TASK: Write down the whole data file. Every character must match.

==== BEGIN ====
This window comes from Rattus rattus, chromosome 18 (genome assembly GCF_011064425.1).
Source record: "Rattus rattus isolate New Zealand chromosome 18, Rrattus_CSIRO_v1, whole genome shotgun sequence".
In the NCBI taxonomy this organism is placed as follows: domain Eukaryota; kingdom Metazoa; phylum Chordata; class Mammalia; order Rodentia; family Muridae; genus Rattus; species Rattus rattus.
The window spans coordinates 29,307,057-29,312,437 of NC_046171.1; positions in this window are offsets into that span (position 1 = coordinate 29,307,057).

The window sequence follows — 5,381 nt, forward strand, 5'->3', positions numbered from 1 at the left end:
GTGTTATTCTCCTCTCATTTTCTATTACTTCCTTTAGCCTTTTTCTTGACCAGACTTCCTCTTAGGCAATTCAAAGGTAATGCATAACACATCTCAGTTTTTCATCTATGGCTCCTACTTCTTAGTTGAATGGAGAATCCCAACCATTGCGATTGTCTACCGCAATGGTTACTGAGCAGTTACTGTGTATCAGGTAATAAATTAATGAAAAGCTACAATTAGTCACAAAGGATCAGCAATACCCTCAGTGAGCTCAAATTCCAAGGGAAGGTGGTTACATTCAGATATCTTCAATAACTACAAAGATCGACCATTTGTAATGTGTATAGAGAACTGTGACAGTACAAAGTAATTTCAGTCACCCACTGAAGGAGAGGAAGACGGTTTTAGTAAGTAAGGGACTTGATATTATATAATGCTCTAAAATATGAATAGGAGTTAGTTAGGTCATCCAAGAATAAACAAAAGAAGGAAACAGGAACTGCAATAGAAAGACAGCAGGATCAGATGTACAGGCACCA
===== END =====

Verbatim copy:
This window comes from Rattus rattus, chromosome 18 (genome assembly GCF_011064425.1).
Source record: "Rattus rattus isolate New Zealand chromosome 18, Rrattus_CSIRO_v1, whole genome shotgun sequence".
In the NCBI taxonomy this organism is placed as follows: domain Eukaryota; kingdom Metazoa; phylum Chordata; class Mammalia; order Rodentia; family Muridae; genus Rattus; species Rattus rattus.
The window spans coordinates 29,307,057-29,312,437 of NC_046171.1; positions in this window are offsets into that span (position 1 = coordinate 29,307,057).

The window sequence follows — 5,381 nt, forward strand, 5'->3', positions numbered from 1 at the left end:
GTGTTATTCTCCTCTCATTTTCTATTACTTCCTTTAGCCTTTTTCTTGACCAGACTTCCTCTTAGGCAATTCAAAGGTAATGCATAACACATCTCAGTTTTTCATCTATGGCTCCTACTTCTTAGTTGAATGGAGAATCCCAACCATTGCGATTGTCTACCGCAATGGTTACTGAGCAGTTACTGTGTATCAGGTAATAAATTAATGAAAAGCTACAATTAGTCACAAAGGATCAGCAATACCCTCAGTGAGCTCAAATTCCAAGGGAAGGTGGTTACATTCAGATATCTTCAATAACTACAAAGATCGACCATTTGTAATGTGTATAGAGAACTGTGACAGTACAAAGTAATTTCAGTCACCCACTGAAGGAGAGGAAGACGGTTTTAGTAAGTAAGGGACTTGATATTATATAATGCTCTAAAATATGAATAGGAGTTAGTTAGGTCATCCAAGAATAAACAAAAGAAGGAAACAGGAACTGCAATAGAAAGACAGCAGGATCAGATGTACAGGCACCA